December 6, 2022

Volume XII, Number 340


December 06, 2022

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December 05, 2022

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Senators’ Letter to EEOC Signals Scrutiny of AI Bias

Ten U.S. senators are asking the U.S. Equal Employment Opportunity Commission to hone in on employers’ use of artificial intelligence (“AI”), machine-learning, and other hiring technologies that may result in discrimination.

The group of senators—Michael Bennet (D-CO), Cory Booker (D-NJ), Sherrod Brown (D-OH), Elizabeth Warren (D-MA), Catherine Cortez Masto (D-NV), Chris Coons (D-DE), Ron Wyden (D-OR), Tina Smith (D-MN), Chris Van Hollen (D-MD), and Jeff Merkley (D-OR)—jointly penned a December 8, 2020 letter to EEOC Chair Janet Dhillon. The letter urges that EEOC is responsible for combatting discrimination resulting from the use of hiring and other employment technologies. The senators voice concern about a number of hiring technologies, including:

  • “[T]ools used in the employee selection process to manage and screen candidates after they apply for a job”;

  • “[N]ew modes of assessment, such as gamified assessments or video interviews that use machine-learning models to evaluate candidates”;

  • “[G]eneral intelligence or personality tests”; and

  • “[M]odern applicant tracking systems.”

The lawmakers recognize that “hiring technologies can sometimes reduce the role of individual hiring managers’ biases,” but that “they can also reproduce and deepen systemic patterns of discrimination reflected in today’s workforce data.”

According to the senators, this risk of bias in technologies, combined with the currently high watermark in the unemployment gap between Black and Latino workers and their White counterparts, requires the EEOC to “conduct robust research and oversight of the industry and provide appropriate guidance.” The letter calls on the EEOC to provide information about its authority and capacity to investigate and audit the effects these technologies may have on protected classes and whether it has taken enforcement actions against employers who utilize discriminatory hiring assessments or processes.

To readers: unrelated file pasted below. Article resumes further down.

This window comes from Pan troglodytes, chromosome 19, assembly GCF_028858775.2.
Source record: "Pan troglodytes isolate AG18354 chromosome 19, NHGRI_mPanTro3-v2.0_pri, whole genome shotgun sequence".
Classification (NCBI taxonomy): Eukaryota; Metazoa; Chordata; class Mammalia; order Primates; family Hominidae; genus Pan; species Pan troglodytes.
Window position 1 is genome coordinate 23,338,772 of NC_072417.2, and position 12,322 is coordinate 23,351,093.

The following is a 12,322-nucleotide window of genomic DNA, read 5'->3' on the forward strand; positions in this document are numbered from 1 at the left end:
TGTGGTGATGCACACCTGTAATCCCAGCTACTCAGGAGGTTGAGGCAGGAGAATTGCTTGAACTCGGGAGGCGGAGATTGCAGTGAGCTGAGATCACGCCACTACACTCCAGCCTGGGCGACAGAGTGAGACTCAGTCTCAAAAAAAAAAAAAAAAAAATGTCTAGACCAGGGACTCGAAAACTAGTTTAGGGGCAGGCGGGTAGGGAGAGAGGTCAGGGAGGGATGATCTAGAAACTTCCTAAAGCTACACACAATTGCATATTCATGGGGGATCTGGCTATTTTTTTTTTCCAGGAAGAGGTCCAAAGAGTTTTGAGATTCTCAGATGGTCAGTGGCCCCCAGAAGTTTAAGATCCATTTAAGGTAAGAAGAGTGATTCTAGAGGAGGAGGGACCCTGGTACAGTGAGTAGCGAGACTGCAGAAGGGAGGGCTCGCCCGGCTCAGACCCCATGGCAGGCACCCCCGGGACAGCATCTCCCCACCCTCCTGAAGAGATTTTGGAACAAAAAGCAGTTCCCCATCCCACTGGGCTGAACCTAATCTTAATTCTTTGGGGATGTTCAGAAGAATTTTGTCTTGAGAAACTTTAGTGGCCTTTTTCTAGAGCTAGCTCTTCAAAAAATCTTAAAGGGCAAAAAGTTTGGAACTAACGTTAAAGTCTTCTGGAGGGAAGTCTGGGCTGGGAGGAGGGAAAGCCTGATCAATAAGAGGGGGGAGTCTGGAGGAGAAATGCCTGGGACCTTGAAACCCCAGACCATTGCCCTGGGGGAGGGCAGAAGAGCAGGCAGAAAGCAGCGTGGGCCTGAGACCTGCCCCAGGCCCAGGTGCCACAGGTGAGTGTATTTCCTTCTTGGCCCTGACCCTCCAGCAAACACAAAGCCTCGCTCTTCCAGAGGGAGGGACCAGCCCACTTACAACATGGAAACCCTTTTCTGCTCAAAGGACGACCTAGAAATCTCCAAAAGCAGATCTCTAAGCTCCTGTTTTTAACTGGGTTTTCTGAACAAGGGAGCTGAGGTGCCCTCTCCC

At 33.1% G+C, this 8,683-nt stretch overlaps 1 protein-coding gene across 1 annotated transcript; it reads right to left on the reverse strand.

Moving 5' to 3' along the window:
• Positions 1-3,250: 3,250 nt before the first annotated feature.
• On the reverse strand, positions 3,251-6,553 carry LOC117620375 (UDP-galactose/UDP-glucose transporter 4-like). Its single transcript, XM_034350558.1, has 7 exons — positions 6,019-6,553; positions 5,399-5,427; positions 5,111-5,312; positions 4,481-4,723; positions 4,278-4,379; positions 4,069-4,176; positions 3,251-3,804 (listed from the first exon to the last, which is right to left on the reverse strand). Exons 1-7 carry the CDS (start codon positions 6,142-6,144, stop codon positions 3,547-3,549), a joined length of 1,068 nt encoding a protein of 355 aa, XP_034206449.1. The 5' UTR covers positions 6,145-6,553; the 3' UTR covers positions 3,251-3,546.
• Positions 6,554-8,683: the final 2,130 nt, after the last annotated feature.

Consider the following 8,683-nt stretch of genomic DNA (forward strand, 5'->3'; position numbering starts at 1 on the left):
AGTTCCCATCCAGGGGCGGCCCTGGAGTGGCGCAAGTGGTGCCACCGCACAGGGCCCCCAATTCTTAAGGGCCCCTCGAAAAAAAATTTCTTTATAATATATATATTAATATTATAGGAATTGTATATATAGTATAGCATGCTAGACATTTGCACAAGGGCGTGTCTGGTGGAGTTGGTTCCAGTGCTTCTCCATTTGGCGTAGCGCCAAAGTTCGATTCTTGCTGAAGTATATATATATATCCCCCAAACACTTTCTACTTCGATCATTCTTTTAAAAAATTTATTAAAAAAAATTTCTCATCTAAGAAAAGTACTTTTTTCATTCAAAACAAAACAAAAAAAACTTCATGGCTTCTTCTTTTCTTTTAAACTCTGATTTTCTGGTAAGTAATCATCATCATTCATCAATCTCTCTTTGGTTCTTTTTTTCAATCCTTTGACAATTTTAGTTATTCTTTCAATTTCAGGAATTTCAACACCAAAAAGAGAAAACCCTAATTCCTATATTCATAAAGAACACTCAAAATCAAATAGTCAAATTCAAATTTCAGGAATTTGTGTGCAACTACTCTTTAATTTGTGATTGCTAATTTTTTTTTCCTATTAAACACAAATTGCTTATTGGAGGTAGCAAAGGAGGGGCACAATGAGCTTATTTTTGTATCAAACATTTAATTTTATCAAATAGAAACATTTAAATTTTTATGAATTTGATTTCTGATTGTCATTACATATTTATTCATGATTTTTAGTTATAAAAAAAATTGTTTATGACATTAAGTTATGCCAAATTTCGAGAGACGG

This is not the first time high-profile legislators have expressed concern about the use of AI in the workplace. In 2018, a group of senators (including then-Senator, now-Vice President-elect, Kamala Harris) penned a similar letter to the EEOC, raising similar concerns with the use of facial recognition technologies in the workplace. The senators expressed doubts about whether the use of such technologies would reduce human biases or “actually amplify those biases.” Vice President-elect Harris is no stranger to the intersection of AI and policy, having dealt with technology policy issues both in Congress and in state and local politics in California.

This latest letter to the EEOC and the attention of the White House undoubtedly signal increased enforcement and regulatory activity on the horizon for employment-related uses of technology in the hiring and employment process. Employers should act now to evaluate their current and planned use of AI-based hiring and employment tools for potentially disparate impact on protected classes of workers. The scrutiny imposed on these tools by government agencies and lawmakers will only increase in 2021 and beyond.

Copyright © 2022, Hunton Andrews Kurth LLP. All Rights Reserved.National Law Review, Volume XI, Number 19

About this Author

Madalyn K. Doucet Labor and Employment Attorney Hunton Andrews Kurth

Maddie represents employers in all phases of the employment relationship, advising clients on compliance with federal and state laws and representing them in labor and employment disputes.

Maddie’s practice focuses on providing effective advice and efficient solutions to employers facing a wide range of labor and employment issues. From the initial employment application to the end of the employment relationship, she counsels clients on compliance with laws and regulations, and defends them when necessary in investigations, employment and labor...

Kevin J. White Employment Lawyer Hunton AK

Kevin co-chairs the firm’s labor and employment team and  has a national practice that focuses on complex employment litigation and employment advice and counseling.

In particular, Kevin has extensive experience representing clients in the retail, energy and financial services industries in discrimination class action litigation, governmental agency systemic discrimination investigations, and wage and hour litigation. Other significant aspects of his practice include conducting internal investigations, advising clients regarding executive...

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